Newspaper Page Text
ROANOKE RAPIDS HERALD, ROANOKE RAPIDS, N. C.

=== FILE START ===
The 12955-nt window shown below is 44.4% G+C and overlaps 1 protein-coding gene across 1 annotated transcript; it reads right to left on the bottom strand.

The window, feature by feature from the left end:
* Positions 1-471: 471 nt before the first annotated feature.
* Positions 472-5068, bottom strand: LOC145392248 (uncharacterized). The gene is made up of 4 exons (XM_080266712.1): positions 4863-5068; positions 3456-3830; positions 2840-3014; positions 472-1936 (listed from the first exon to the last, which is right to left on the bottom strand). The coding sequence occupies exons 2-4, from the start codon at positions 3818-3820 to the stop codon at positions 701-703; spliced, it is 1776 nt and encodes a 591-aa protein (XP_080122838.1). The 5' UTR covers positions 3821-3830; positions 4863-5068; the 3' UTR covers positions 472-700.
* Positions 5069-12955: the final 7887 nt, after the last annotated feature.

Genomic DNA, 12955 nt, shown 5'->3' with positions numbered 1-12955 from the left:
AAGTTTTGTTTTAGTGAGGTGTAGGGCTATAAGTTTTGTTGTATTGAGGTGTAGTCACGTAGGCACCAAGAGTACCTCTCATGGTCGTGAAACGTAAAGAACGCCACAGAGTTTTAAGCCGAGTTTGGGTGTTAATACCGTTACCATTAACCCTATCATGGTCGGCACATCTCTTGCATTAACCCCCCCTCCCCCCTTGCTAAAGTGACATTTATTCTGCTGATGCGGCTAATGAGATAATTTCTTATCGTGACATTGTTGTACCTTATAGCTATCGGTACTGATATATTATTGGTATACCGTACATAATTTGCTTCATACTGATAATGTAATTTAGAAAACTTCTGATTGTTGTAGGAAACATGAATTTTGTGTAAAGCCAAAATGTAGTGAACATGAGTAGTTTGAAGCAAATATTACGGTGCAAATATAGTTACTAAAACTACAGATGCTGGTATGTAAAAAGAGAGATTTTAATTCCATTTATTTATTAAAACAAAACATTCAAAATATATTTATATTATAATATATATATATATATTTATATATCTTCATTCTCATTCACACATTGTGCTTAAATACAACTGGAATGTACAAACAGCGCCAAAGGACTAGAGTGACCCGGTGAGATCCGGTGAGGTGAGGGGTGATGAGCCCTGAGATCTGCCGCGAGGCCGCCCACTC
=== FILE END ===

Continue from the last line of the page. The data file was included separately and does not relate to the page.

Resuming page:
1 1 Body of Colonel Ualbralth, commander of American Legion, lying In state In Music hall, Cincinnati. 2 Garden party given by President and Mrs. Harding for wounded service men from hospitals near Washington. 8 Bust of Senor Don Nicolas y Munlz, for twenty years editor of the Dlarlo de la Marina of Havana and dean of Spanish-American newspaper men, unveiled In the Spanish-American museum, New York. NEWS REVIEW OF CURRENT EVENTS Conditions in Upper Silesia and Turkey Discouraging to the Peace Makers. GREEKS READY FOR DRIVE Franc and Germany Negotiating for an Economic Entente United States and Japan Approaching Friendly Settlement of All Their Dispute. By EC-WARD W. PICKARO. rremler Lloyd George, talking to the Welsh Presbyterian general ns- Hcnibl)', admits thnt he Is disappointed because, despite the f urination of the League of Nat Ions, some of the peo ples of the world Insist on fighting, and because the spirit of national hatred, greed and pride Is as doml nnnt as ever, notwithstanding the les sens of the Inte war. He snys he Is still all for the Jeague, but fears that, unless public opinion In oil civilized nations Is better Instructed, the league will become a breeding ground of In triples and feuds which might lend to the greatest conflict yet witnessed, Some small nntlons that have been liberated, snys the prime minister, seem to have been rendered fiercer by being chained so long, and they ap parently do not fear the Interference of the league nor have they any re spect for Its decisions. In this Lloyd Oeorge undoubtedly was alluding to the 1'oles, and the situation In Upper 81 lesia Justifies his feeling. The Ger man defense forces there decline to let go of the ground they hold and reject the plan for a neutral zone unless It be created Id territory which the Poles control. The Insurgent Poles, thongh they have been retiring before the ad' vanre ot the British troops, are said to be .leaving a well armed force of civilians In their wake. Great Britain Is blaming France for "continued fall ure to co-operate" In the restoration of order In Silesia. It Is admitted In London that the work of clearing up the plebiscite zone Is at a standstill, and Berlin learns that the Interallied commission at Oppeln has decided to cease nil military operations until the German defense organizations with draw from the territory east of the Oder, which they recently occupied Is It any wonder the usually optl mlstlc Lloyd George feeU rather des pondent? Moving further east on the world map, one finds equally unpleasant con ditions and prospects, both on the Hussion border and In Turkey. With the coming of summer soviet Russia has regained Its cockiness. In the councils of the leaders, It Is reported, Lenin and others who were Inclined to relative conservatism were out voted and Trotzky and his fellow radl. cnls were given their way. If dis patches from that part of the world are to be believed, their way will lead to another great attempt to Invade and sovletlze the countries on Rus sia's western borders, and already huge armies are being massed for the enterprise. These troops are well drilled, often by former German offi cers, and have amitle supplies of arms, ammunition and food. Their morale Is said to be fair, owing to the care given them and their families by the government In what used to be the Turkish em pire, both the Turkish nationalists and the Bolshevists are so active that the allies are becoming alarmed. Tills Is evidenced by the change of their atti tude toward the warfare which the Greeks are carrying on against the Turks. King Constantlne, who was being left to do the best he could alone, now la receiving some encour agement and Indirect aid. The Brit ish, for instance, have taken over the Ismld defenses, thus releasing a con siderable body of Greek troops to take pnrt In the new offensive which will be launched by the Greeks before long." Also the allies have given the COMMUNISM IN THE SCHOOLS Russian "Reds" Educate the Children In the Principles Advocated by Lenin and Trotzky, f) Riga. Mst of the younger genera tion of Russians are Bolshevlkl, says t'apt. Merlin C. Cooper of Jackson ville, Pla., v. ho was captured by Rus sians while serving In the Polish army and recently escaped from a Moscow urUou. He attributes this to ti e Bol- . , , ) .... V . ,. A : .vlL Greeks permission to operate their Brusa front from GoJllpoll and to blockade the whole of Asia Minor on the Black sen as far east ns Datum. The latter measure has been adopted because of the expectation that the Russians will try to send troops and supplies to the Turks by water. The Bolshevik! have considerable naval forces on the Blark -sen, and a naval conflict Is not unlikely. The British have notified the Turk ish nationalists that If they attempt to capture Constantinople Great Brit ain will declare war on them. In the Caucasus region General Bu denny and some of his hard-flghtlng cavalry units are advancing to the as sistance of the Turks, passing through Armenia. King Constantlne himself has been In Smyrna and made prepa rations to go Into the battle zone. Kemal Pasha must defeat the Greeks again In order to retain his leadership of the nationalists, accord ine to stories from Turkey. Enver Pnsha is his rival and If he con sup plant Kemal he will be given full sup port by the Russian Bolshevists, since he hits promised to set up a soviet state In Turkey, a thing which Kemal has refused to do. Over In Siberia matters are still rather confused. The antl-Bolshevlsts retuln control of Vladivostok, and the sovlpt Russians are threatening Ja pan because, they assert, the Japanese troops disarmed the Bolshevists In the city. This Japan explains by assert' Ing that both parties were disarmed because ' the Japanese commander would tolerate no fighting In the zone of occupation. The Far East republic of Siberia, with headquarters at Chita, has decided to adhere to the soviet government of Russia. So much for the warlike aspects. Now for the other side. Two nations thnt have been deadly enemies, and two that many have feared might be come such, are moving toward a friendly adjustment of their differ ences. The -first case is that of Frunce and Germany, and though It may be too much to expect that they soon will love each other, at least it appears they are likely soon to resume amicable business relations. This Is the result of a conference nt Wets- bnden between M. Loucheur, French minister of liberated regions, and Dr. Walter Rathenau, -German minister of reconstruction. Both these men are exceedingly wealthy Industrial mag nates and they debated for three days over an economic entente between their countries. They finally reached an agreement, for submission to their respective governments, the main points of which are that Germany un dertakes, and France permits, the re building of the destroyed areas In France; and that France undertakes to provide the German Industrial sys tem with adequate supplies of Iron from the Briey basin now occupied by French troops. Nearly nine-tenths of the 'Iron de posits of the old German empire are In the Brley basin, and the Germans expect, if they can get the ore from there; thnt their now Idle factories In the Ruhr and elsewhere will be re opened and that they will soon be able to fill the markets of the world with goods of German make offered at low prices. This of course would be most painful to British trnde, and It is said the prospect of a rapproche ment between France and Germany on the terras stated is viewed with alarm In Great Britain. Diplomatic settlement of the vari ous questions pending between the United States and Japan, without the necessity of submitting any of them to the council of the League of Na tions or any other international body, Is near at hand, according to Wash ington dispatches. Secretary of State Hughes and Ambassador Shldehara have been negotiating to this end. treating the disputes as an Integral problem. If an agreement la reached, It Is understood, the cable privileges on Yap will be Internationalized, though Japan may still control the Island under her mandate. The basis for settlement of the Immigration Is sue probably will be that of strict exclusion of the Japanese la boring class and adequate protection for Japanese property rights already acquired In the United States. It Is believed Jnpan will promise to get out shevlk educational system, under which communism Is taught in the schools. "The schools are all Red," he said, "and the educational program pre scribes that the first thing to be de veloped In the mind of the child Is the 'revolutionary conscience" In prison I saw several times children visit their parents, the latter being antl-Boishe-vlk. The children were 'Reds' and accepted their parents' Imprisonment philosophically, wondering how they could go against the tenets they had of the province of Shantung, China, as soon as practicable. What her atti tude may be concerning Siherln and the northern half of Saghallen Is not yet known. The British Imperial conference, which Is In session In London this week, planned to take up almost the first thing the matter of renewing the Anglo-Japanese treaty. Prime Min isters Smuts of South Africa, Hughes of Australia and Massey of New Zea land all have declared publicly that the pact must not be renewed unless It Is agreeable to the United States. Premier Melghan of Canada, If he Is In accord with public opinion In the Do minion, will oppose any renewal of the trenty. It Is believed In London diplomatic circles that the question may be finally solved by tho forma tion of a Pacific triple entente Grent Britain, the United States and Japan. The house of representatives, as was expected, adopted the Porter resolution declaring wnr with Ger many and Austria terminated. The vote wns 305 to 01, 49 Democrats Join ing the Republicans on the final roll coll. The senate absolutely refused to accept this substitute for the Knox resolution, and the prospects were ex cellent for a long deadlock In confer ence. It may well be that such a de lay would quite suit tho plans of the administration, but President Harding Is Inking no pnrt in the dispute. The objection of the house to the senate resolution Is "that to repeal the decla ration of war might be taken to mean that congress repudiated the action of the government In entering the war. The senators take the position thnt the constitutionality of the Porter resolution may be questioned and that this might open the way to ceaseless litigation. They assert that the power of congress to assume the functions of a treaty-making body and declare the war at an end may be open to at tack In the courts. Despite charges that the house hill for regulation of the pncklng Industry was drafted by attorneys for the pack ers, the senate, by a vote of 37 to 34, substituted that measure for the more drastic bill recommended by the sen ate committee on agriculture. The house bill vests the secretary of agri culture with authority to administer the measure, while the senate bill creates under the department of ag riculture a federal live stock commis sioner, appointed by the president and subject to confirmation by the sen ate, to regulate the packers. Of more than local Interest and Im portance was the arrest In Chicago of "Big Tim" Murphy, powerful lubor leader, and some of his proteges, for Implication In a number of big postnl robberies there and elsewhere. Con fessions of some of the minor figures In the band were followed by recov ery of part of the loot. The postal authorities and Department of Justice officers believe the gang which Mur phy Is accused of directing commit ted the million-dollar robbery In To ledo last February as well as those In Pullman and at the Polk street station In Chicago. Roy A. Haynes, the new "mop" In other words, national prohibition com missioner Is now In office. Though he Is rotund and genial to the point of Jollity, he declares he will enforce the dry law to the full extent of his power, and he appeals to all good Americans to help him. He has not yet made up his mind concerning the dispensing of real beer for medicinal purposes. The death roll of the week Includes the name of William E. Mason of Chi cago, congresstnnn-at-lnrge for Illinois. He had been prominent In political life for many years, and his personal friends were numerous, though he alienated many by his course Just be fore our entry Into the war and by his bitter attacks on the draft. The American Legion elected MuJ. John G. Emery of Michigan Its na tional commander to succeed the inte Colonel Galbralth. Like his predeces sor, he has an excellent war record. He saw much of the fighting in which the American troops participated and was wounded during the Meuse-Ar- gonne drive. been taught to absorb In the class room." Vying with this system of educating the children, said Captain Cooper, Is I he wonderful propaganda system. "Their communist lecturers work even In the prisons, trying to convert the prisoners," be continued. "They even tried It on me. There were lec- Inres or classes held very frequently, f a man said he was converted and rould convince the prison committee lot thnt fact, he generally was re- iew" REPORT PREPARED SOIL SURVEY SENATOR SIMMONS HAS ASKED FOR WEATHER STATION AT WINSTON-SALEM. GARRETT TO VISIT GfiSTU Glenn Young, Well Known U. S. Deputy Marshal, was Tried for Murder in Illinois, Acquited. , Raleigh. Washington, (Special). Senator Overman has been advised by the de partment of agriculture that a report of the soil survey of Hoke and Vance counties has been completed and that 500 copies has been allottel to him for each of the counties. Any one desiring a copy of this re port may secure same upon applica tion to Senator Overman. ' Senator Simmons announced that he, too had copies ot the Hoke county survey. Representative Finis Garrett has ac cepted an Invitation from Representa tive Bulwlnkle to attend a dinner of tlie chamber of commerce, Gastonla, on the 28th. Mr. Garrett Is one ot the ablest men of the house, and Is a good speaker. Senator Simmons has asked the weather bureau, department of agri culture, to establish a weather station in Winston-Salem of the same char acter as that given to the larger cities of the United States. Glenn Young, who Is well known In North Carolina for his official esca pades after moonshiners and deser ters was recently tried for murder In Illinois and acquitted. Valuation Cuts Ratified. The state board of equalization In session here ratified the horizontal re ductions made by counties In May, and as heretofore indicated in this correspondence, practically shot re valuation of 1919 all to pieces. There was no one here to protest to the cuts made by the counties and the only contest before the board was the appeal of the Roper Lumber company on Hyde county valuations. State Backward In B, and L. North Carolina with a population of 2.500,000 people has but 54,000 mem bers enrolled In the building and loan association of the state, while Louis ana, a much smaller state, has 84.000 members enrolled In building and loan association. This was ascribed by Herlot Clark son of Charlotte, in an address at Elizabeth City, before the State Build ing and Loan league, to the fact that Loulsana has exempted building and loan associations from taxation while North Carolina has not. Another Real Highway. A real highway from Piedmont through Fayettevllle and Clinton to Wilmington, is assured. Commission er John E. Cameron, of Klnston, has consented to allot at least 1100,000 out of this year's funds for the construc tion of the link of IS miles from Six Runs to the Pender line, while Com missioner McGlrt has already arrang ed for the construction of the bridge across the Pender county streams and across South River this year, at an estimated cost ot $125,000. License Is Cancelled. Just before leaving for Elizabeth City to address the Building and Loan convention, Insurance Commissioner Stacey W. Wade issued a ruling from his department suspending the li cense of F. M. Harper, district agent of the Providence Life and Trust com pany, and censuring Paul W. Schneck, State agent for the same company. Demand for Extra Session. Fifty or more representatives of ci ties and towns ot North Carolina un animously adopted a resolution ask ing the Governor to call a special ses sion of the legislature to correct an er ror In the municipal finance act and to put the cities in condition to pre vent embarrassment Treasurer Facing Refund. Refund of more than a quarter of a million dollars representing taxes col lected from automobile dealers In North Carolina is staring State Treas urer Lacy In the face as the result of the United State imprcme court de cision Invalidating section 72 ot the machinery act. Until the attorney general ruled, Mr. Lacy was under the Impression that the state would not be called up on to make any refunds, but on the other hand would remove the discrim inatory features. To Advertise Sale of Bonds. The council of state authorized Treasurer Lacy to advertise for sale $8-372,500 ot Ave per cent North Caro. Ulna bonds and to borrow, as needed by the institutions, $659,075 for Im provements and to pay a judgement against the state held by the Mangum Carpenter company, of Durham. Five millions the treasurer will of fer for sale, upon which bids will be opened on July 15, will be for road work and the remaining three millions will be for buildings. Offers to Handle Tobacco. The Tobacco Growers, association has recently received an offer from one of the largest firms In the busi ness of rehandllng and drying tobac co, to handle a la rye part of the as sociation business. This firm Is lo cated In the heart ot the tobacco ter ritory and promises to handle tobacco for the association as cheap. or cheap er than any other organization. This shows, according to Dr. J.R. Joyner, that this co-operative movement is be ing recognized as a business proposition. Appropriations for Loans. Superintendent of Public Instruc tion Brooks promulgated rules by which counties may make appropria tion at once for loans from the five million dollar building fund authoriz ed by the last general assembly, The counties are at liberty to be gin their building program this sum mer with the assurance that the loan will be available on January, 1, 1922, provided the bonds authorized can be sold in the meantime. "If the bond market In December la not such that the entire amount is made available and the counties desiring to secure loans will secure purchasers for the sums needed," Dr. Brooks says, "this amount will be loaned to the counties on a pro rata basis. Each county will be entitled to borrow the same per cent of the special building fund that the school population of the county bears to the school population of the state." State Summer School Begins. Since the close of the spring term at State college on May 31, workmen have been busy preparing the dormi tories, and buildings for the reception of the great throng of teachers expect ed to sweep down upon Raleigh for the opening of the summer session. Each dormitory has been thoroughly cleaned and renovated and In a num ber of cases newly painted. The number of teachers registered Is the largest In the history of the summer srhool. Upham Is New Chief Engineer. Charles Uuham, at present state, highway engineer In Maryland, has notified Chairman Frank Page, of the state highway commission, that he would accept the job as chief engineer for North Carolina and report for duty in a few days. Mr. Upham comes to North Caro lina with handsome endorsements and a fine record of work done In Mary land and Delaware. He Is compara tively a young man and has for some time been recognized by the federal authorities as one of the biggest road builders In the union. In accepting tl-e North Carolina place, he wrote Mr. Page that he did It In part because of the progressive program of road building mapped out in this state. Examinations for Nurses. Sixty-five white women and fine ne groes were this week taking examina tion before the state board for regis tration as nurses In North Carolina. Members of the state1 board here are Miss Lois A. Toomer, Wilmington, president; Miss Mary P. Laxton, Bal timore: Mr. James M. Parrott, Kln ston: Dr. C. F. Strosnider, (inldesboro and Miss Effie E. Cain, Salisbury, secretary-treasurer. Bell Petition is Denied. The corporation commission denied the petiton of the Southern Bell Telfr phone company for a re-opening and re-hearing of their petition for an In crease in rates. This order was. in line with the general expectation of those who followed the long hearing earlier In the year when the commis sion gave the company every opportu nity to put Its evidence In the case. Meeting of Press Association. Morehead City gets the annual meet' lng of the North Carolina Press asso ciation, and the executive committee In session here fixed August 17, 18 and 19 as the dates. Veterinary Board to Meet. The North Carolina veterinary ex amining board will meet at Wrights- ville Beach June the 28th, In the Oce anic hotel. The board will be called to order at 9 a. m. The state veterin ary association will meet at the above place June the 29th and 30th. Baptist Mountain Assembly. The third annual session of the Bap tist Mountain Assmbly will be held at Mars Hill July 27 to August 5. This Is a summer training school for Chris tian workers and is held under the auspices ot the Baptist State conven tion. Transferred to Washington. Col. Wallace B. Scales who has been Inspector of cavalry units, North Car olina national guard, has been reliev ed of duty at Asheville and assigned to duty at the general staff college in Washington. Would Help Melon Growers. Washington, (Special). Senator Overman took up with the Interstate commerce commission the question of lower rates for watermelons from eastern points in North Carolina to the north and east. From Dunn, Maxton, Lumberton, Fayettevllle and other lo calities he has had requests to see what could be done. It Is understood here that great quantities of excellent cantaloupes and watermelons are being produced In Robsaon and counties thereabout! in that section. Belt Company Wants Rehearing. While the mayor and many leading residents ot Wrightsvllle Beach and some in Wilmington, were protesting loudly against the discontinuance ot tree telephone service between these points, attorneys for the Southern Bell Telephone and Telegraph com pany were filing with the corporation commission a petition for a rehearing because they assert the order issued Is inadequate to the revenue demands ot the company on Its investment in North Carolina. For Co-Operative Marketing. Onslow and Jones counties are out to break records in the sign up for co-operative marketing of cotton and tobacco, according to reports reaching the headquarters office of the co-operative associations in Raleigh. Meetings that overflowed the court house were held at both Jacksonville and Trenton where growers and busi ness men heard Dr. B. W. Kllgore, of Raleigh, explain the meaning of the co-operative movement that is receiv ing the united support ot all progres sive farmer and business men. IMPORTANT NEWS THE WORLD OVER IMPORTANT HAPPENING8 OF THIS AND OTHER NATION8 FOR SEVEN DAYS GIVEN ME NEWS ITtHE SOUTH What Is Taking Place in The South, land WHI Be Found In ' Brief Paragraphs Foreign Belfast, Ireland, recently experienced another night of terror, as rioting broke out In the streets between Ul stermen and Sinn Felners. Streets were barricaded with breastworks of sandbags behind which luy men wait ing to fire on their enemies and snip ing went on In various parts of the city from windows and housetops. Rear Admiral William S. Sims was recently received by the prince of Wales at St. Jaun palace, London. Adoption of uniform classification of cotton for the world was recently urged before the world's cotton conference in London by W. R. Meadows, a mem ber of the delegation representing the United States, who has charge of the cotton division of the American ag ricultural department. The United States government has been reminded through diplomatic channels that the league ot nations has received no answer to its invita tion to the United States to send a representative to discuss mandates. Both the class A and class B mandates are on the agenda for the meeting of the council of the league to be held in Geneva June 17. Winston Churchill, before the Brit ish house of commons, recently, an nounced that It is the intention ot the present administration to give Meso potamia not only home rule but self rule. En route to Birstol from Cardiff re cently the prince of Wales was sur rounded by hundreds of girls, all of whom demanded the right to Bhake his hand. Now he is congratulating him self that he escaped with his life. Dr. Victor Panchte, eminent Paris surgeon, described, in a talk recently made in London, how a woman had lived forty-two years without a stom ache. She was suferlng from severe gastric ulcer. The whole stomach was removed and the tube leading from the gullet was sewn directly to the duode nal canal, thus conveying food direct to the intestines. Propaganda is being Issued from London that a corner in the world's flax supply, the murder ot English men In Russia for each Sinn Feiner executed and the smuggling ot 50,000 rifles from Russia into Ireland, are features of an alleged treaty which London newspaper men say has been entered into between the Russian So viet and Irish "Republican" govern ments. Washington Pensacola, Fla., leads all other cit ies in deposits In the United States postal savings system on May 31, and Miami, Fla., had a larger gain during May than any Southern city and had the third largest gain among the 135 postal savings depositories. The case of Henry Ford vs. Sena tor Newberry before the United States senate, it is taken, is nearing the end, because the committee has declined to receive any further evidence. The Scott bill lengthening the navi gatlon season on the Great Lakes and permitting use of two Instead of three crews on vessels making short trips passed In the senate recently. Conferees on the army approprltlon bill have reached a deadlock on the size ot next year's army and have de cided to report the disagreement to the house and senate with request tor fur ther instructions. Contractors who preyed on the gov ernment in wartime and gathered ex tortionate profits are to be forced to disgorge if the evidence ot charges of graft and stealing can be secured by the attorney general. It Is announced that there will be no favoritism, and contractors for cantonments who paid boys, it Is alleged, as high as $5 a day in order to pad the payrolls, may find themselves In the "middle of a bad mess." MaJ. Gen. Menoher, chief of the army air service and Brig. Gen. Mitch ell, assistant chief, have been advised by Secretary Weeks that their finan cial connection with the company pub lishing the "U. S. Air Service," a mag azine, are not, in view ot their offi cial position, deemed to be to the best interests of the army. Eastern financiers would join with western banks in providing, loans to cattle raisers under the plan being worked out by the treasury tor fur nishing needed credit relief without governmental participation In the situa tion. Dr. Sun Yat Sen, president ot the southern Chinese republic, has ad dressed a personal appeal to Presi dent Harding asking for recognition of his government by the United States. Cutting down of Southern represen tation in congress and reapportionment of congressional representation based on the 1920 census was recently dis cussed at a house Republican confer ence, but no decision has been an nounced. Representative W. E. Mason of Illi nois died ot heart trouble recently. He was 71 years old. Another attempt on the part ot the senate agriculture committee to sub stitute its packer control bill tor the measure passed by the house la ex pected at an early date. Conference between the senate and houBe on the naval appropriation bills ended in a deadlock and the $494,000 000 bill with the Borah disarmament conference amentment oges back to the house tor action. " Exports ot grain and flour fell off heavily during May as compared with the sitae month last yetir, while cot ton rose sharply, , The United States shipping board announces that thfl wapa amla hntwnnn the shipping board and the marine en gineers' association has been accepted. Direct negotiations have been be gun between the United States and Ja pan for the bttitlement of the ques- ,, Hons pending between them. These In clude the Island of Yap, the immigra tion question and the return ot Shan- . tung to China by Jupan. After an all day conference between the shipping board and representatives of the American Steamship Owners' association, at which the latter were said to have urged the board to refuse to enter into an agreement with the marjne engineers for ending the ma rine strike, unnounceemnt was made by the board that tne agreement win be made public soon. President Harding's cabinet Is said to have gone on record as being in fa vor of prosecuting "war crooks." Prof iteers who milked tho government had better "get out from under" If reports being talked In official circles are au thentic. Efforts to rush the soldier bonus bill Into the senate and get It up tor action failed when members of the sen ate finance committee refused to agree to quick action. Chairman Lasker ot the United States shipping board Is ready to sign an agreement framed by representa tives of the marine engineers and Sec retary ot Labor Davis. Peace with Germany has been brought one step nearer. The house recently adopted the resolution of Rep resenative Porter, chairman of the committee on foreign relations. The Porter resolution, which declares sim ply that peace exists, was substituted by the house for the Knox senate res olution, which the senate had passed. The Knox resolution repealed the dec laration of war." Delegations of the two chambers will now confer in an attempt to compromise the differences in the measures. The marine strike has proved utter ly ineffectual so far as tying up Ameri can shipping Is concerned, Herbert Hoover, secretary of commerce, ob serves. Bankers of the live stock growing states have been invited to attend a meeting In Chicago to be held In the near future to consider means for fi nancing the live stock industry through the season of depression. Secretary of the Terasury Mellon announces. Rear Admiral Sims' leave of absence In England has been revoked by Sec retary of the Navy Denby. Because the cantaloupe crop in Cali fornia Is ready to move, th interstate commerce commission has ordered a reduction in melon freight rates, effect ive at once. Apples are not affected. Domestic 'i After forty-five minutes deliberation the jury in the case of Carey E. Jones charged with the murder of Mrs. J. S. Mosley, at Hattiesburg, Miss., returned a verdict of guilty, and the judge sen tenced him to be hanged July 18. Cross-examination of the general manager ot the Mississippi Inspection and Advisory Rating company was the feature at the haring of the three and one-half billion dollar anti-trust suit of State Revenue Agent Sotkes V. Rob erston against the 139 insurance com panies doing business in Mississippi. In the accident which occurred at Perth Amboy the collision of a fire truck with a railway train nine are dead. The sheriff and a force of deputies at Mobile, Ala., seized from the tnaker San Cristobal, in port at that city, 30 cases of Imported liquors. Four persons were burned to death at Myersdale, Pa., when fire destroy ed the home ot John Resh, a coal min er. The cause of the tire has not been determined. Hamilton Holt, magazine editor who headed the delegation of pro-league Re publicans that called on former Pres ident Wilson during the last presi dential campaign, has made public a letter written to President Harding In which be asks the president to ex plain to the American people the terms of the Harding association proposed to supplant the Wilson league ot na tions. Because Henri Marcot, Georges Car. pentier's sparring partner, can cook such delicious bread pudding, hereaf ter he will be Carpentler's chef only. The Savannah board ot trade presi dent has named a committee ot twen ty to the Savannah city council to ask that body to repeal an old city ordi nance requiring that seamen sleep ashore during the months from April. 1 to September 1. Seven firemen were killed and nine others injured recently when a fire truck crashed into the tender ot an ex press train at Perth Amboy, N. J. The New York federal reserve bank has announced reduced rediscount rates on commercial paper from 6 12 to 6 Near the body of Otto Smitherman, his head almost severed by the slashes of a razor, swung the corpse of Earl Williams hanging from the limb ot a tree. The duel tragedy was discov ered about three miles south of Ring gold Ga. Jealousy, aroused by the at tentions ot a young woman to Smith erman is the alleged cause. Mrs. Eva Katharine Kaber and her daughter, Marian McArdle, Indicted tor the murder ot Daniel Kaber, In Cleveland, Ohio, will battle to the last ditch for their lives. Directors ot the Louisville and Nash ville railroad company recently voted to recommend to the stockholders that -the stock of the company be increased from $72,000,000 to $125,000,000. Four persona were kiled, thlrty-fouo Injured, eight seriously, when Chicago and Northwestern train No. 606 from Lander, Wyo., to Omaha, Neb., waa wrecked near Whitney, Neb. The American Federation ot Labort In annual session at Denver, Colo., re affirmed its opposition to the announc ed principles ot the International fed eration of trades unions. Charles J. Zalenka and Felix J. Bir blglia, the two youths hanged for the murder of Mrs. Bertha Neason, In Now Orleans, spent their last night with relatives, whose efforts to have the . governor pardon them were futiL: George R- Loyally former director of operation of the Southern railway system, has been elected president ot th Nnrfnlk Southern railway. . . f